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South African songs in Simsbury, CT, USA

posted 19 Jun 2011, 12:57 by Robert McLaren
Saturday night I did a performance of my programme of South African songs, Mzansi. It took place in the house of an executive of South African origin who lives in Simsbury, not too far from Hartford, Connecticut. The audience was about 20 specially invited friends and colleagues, who included one or two South Africans and others of African, Indian and Caribbean origin. 

There was great participation and everyone sang along and danced and not only had a good time but learnt one or two things about South Africa, its art and its history. Because I included an Umkhonto we Sizwe song, 'Hamba kahle Mkhonto', which has the line 'thina bant' bomkhonto sizimisele ukuwabulala wona amaBhunu' (we of Mkhonto are committed to killing the Boers, our enemies), the whole question of the place of liberation songs that talk of violence or imply killing in the new South Africa came up. It was explained that in those days 'amaBhunu' referred to the enemy, upholders of the vicious and racist apartheid system. It had nothing - and does not have anything now - to do with killing farmers. Some felt such songs had no place, others felt that it was part of the history of the struggle in South Africa and that all South Africans should confront that history openly and honestly. The evening ended with emotional renditions by all present of 'Nkosi Sikelel'', 'Morena Boloka' and 'Die Stem'.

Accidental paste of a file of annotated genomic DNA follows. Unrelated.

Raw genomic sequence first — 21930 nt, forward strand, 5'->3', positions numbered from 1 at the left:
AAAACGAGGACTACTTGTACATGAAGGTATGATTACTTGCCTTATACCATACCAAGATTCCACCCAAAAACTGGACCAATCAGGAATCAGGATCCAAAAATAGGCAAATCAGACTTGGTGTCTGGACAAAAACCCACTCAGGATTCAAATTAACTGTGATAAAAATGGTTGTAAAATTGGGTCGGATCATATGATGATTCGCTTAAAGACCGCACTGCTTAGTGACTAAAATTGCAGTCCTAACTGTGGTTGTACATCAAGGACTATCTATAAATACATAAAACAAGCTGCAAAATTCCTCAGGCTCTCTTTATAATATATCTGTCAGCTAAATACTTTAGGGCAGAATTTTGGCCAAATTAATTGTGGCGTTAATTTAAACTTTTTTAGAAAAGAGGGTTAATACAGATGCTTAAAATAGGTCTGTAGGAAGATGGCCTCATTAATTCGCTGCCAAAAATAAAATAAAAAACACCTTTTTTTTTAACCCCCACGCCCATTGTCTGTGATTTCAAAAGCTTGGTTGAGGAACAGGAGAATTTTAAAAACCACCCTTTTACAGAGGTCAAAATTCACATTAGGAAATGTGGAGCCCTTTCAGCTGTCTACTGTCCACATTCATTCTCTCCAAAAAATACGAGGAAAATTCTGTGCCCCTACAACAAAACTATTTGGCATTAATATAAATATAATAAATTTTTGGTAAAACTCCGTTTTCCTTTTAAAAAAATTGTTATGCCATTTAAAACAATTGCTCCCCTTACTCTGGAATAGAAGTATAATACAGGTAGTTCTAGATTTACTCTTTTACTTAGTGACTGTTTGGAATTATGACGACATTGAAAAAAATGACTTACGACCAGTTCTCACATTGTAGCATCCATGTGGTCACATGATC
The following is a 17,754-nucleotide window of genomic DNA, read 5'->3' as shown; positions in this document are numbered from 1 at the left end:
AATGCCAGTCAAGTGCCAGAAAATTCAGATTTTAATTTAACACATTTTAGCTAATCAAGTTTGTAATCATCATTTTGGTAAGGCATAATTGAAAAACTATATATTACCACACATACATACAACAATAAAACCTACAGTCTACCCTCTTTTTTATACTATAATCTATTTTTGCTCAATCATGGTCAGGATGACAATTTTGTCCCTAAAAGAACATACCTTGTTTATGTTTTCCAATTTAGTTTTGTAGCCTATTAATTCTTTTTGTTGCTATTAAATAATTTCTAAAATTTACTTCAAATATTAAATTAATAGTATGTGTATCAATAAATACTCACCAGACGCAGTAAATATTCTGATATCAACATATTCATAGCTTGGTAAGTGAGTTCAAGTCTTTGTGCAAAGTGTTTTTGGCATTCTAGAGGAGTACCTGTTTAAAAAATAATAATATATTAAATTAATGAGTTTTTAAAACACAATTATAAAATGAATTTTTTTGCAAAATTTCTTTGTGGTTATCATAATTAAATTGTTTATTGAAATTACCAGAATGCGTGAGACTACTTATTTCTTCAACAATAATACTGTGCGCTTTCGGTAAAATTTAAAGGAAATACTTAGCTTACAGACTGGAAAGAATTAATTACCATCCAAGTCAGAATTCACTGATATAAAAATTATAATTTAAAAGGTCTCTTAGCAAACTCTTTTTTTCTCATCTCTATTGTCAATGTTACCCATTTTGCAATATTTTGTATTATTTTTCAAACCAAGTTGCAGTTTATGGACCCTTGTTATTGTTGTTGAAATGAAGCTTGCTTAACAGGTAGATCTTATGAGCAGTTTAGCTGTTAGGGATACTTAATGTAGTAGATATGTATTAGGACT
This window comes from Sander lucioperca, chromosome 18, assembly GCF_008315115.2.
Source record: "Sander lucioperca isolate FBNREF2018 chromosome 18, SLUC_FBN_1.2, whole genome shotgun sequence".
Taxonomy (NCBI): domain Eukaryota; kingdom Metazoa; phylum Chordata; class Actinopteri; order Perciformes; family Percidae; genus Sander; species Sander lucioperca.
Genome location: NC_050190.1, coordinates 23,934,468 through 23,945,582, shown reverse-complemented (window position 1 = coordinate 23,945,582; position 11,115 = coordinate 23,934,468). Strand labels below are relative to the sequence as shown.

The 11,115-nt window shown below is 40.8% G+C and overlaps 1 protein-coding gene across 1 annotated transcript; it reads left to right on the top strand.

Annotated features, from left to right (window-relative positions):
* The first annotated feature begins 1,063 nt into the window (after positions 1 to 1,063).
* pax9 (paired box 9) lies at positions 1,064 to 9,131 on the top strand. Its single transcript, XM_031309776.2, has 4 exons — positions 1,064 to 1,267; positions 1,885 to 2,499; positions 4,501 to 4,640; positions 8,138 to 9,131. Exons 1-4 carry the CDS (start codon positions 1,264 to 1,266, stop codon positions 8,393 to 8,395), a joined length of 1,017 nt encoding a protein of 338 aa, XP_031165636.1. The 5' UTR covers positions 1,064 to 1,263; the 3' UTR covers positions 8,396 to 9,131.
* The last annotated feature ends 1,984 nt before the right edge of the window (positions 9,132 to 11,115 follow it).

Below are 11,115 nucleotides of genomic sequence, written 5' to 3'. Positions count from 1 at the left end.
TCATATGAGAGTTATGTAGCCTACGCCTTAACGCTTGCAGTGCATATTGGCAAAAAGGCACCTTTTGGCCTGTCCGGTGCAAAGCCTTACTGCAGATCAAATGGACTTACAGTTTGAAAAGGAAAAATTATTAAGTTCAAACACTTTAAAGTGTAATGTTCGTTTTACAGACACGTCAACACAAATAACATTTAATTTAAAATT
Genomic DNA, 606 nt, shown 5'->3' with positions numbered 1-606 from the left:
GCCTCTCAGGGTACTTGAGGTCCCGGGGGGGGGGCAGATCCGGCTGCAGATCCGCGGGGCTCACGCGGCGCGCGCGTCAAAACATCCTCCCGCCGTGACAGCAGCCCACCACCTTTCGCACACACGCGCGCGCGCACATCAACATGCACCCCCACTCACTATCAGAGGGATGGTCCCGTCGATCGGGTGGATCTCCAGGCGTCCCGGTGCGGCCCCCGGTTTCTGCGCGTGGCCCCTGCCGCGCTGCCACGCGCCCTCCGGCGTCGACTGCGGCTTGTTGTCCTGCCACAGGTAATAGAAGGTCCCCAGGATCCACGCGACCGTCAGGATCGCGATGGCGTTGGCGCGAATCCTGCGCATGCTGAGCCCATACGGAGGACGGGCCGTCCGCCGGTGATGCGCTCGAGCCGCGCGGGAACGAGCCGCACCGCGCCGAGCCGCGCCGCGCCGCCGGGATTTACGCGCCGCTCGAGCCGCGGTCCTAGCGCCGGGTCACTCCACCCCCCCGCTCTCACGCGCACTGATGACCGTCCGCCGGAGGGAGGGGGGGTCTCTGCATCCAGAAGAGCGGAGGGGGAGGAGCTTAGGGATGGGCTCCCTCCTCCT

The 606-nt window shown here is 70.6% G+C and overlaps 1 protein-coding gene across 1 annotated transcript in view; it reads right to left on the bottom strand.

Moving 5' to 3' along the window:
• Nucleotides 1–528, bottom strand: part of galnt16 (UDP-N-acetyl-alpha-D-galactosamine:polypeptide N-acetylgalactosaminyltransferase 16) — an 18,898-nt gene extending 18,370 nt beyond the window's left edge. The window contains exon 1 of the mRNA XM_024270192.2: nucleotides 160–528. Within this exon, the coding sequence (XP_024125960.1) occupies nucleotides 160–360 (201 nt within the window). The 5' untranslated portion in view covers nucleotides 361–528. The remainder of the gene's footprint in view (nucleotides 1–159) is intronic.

'All my friends were very impressed with the evening and enjoyed the experience tremendously. They also learnt a lot, and that is a good thing" Host, Simsbury, CT, US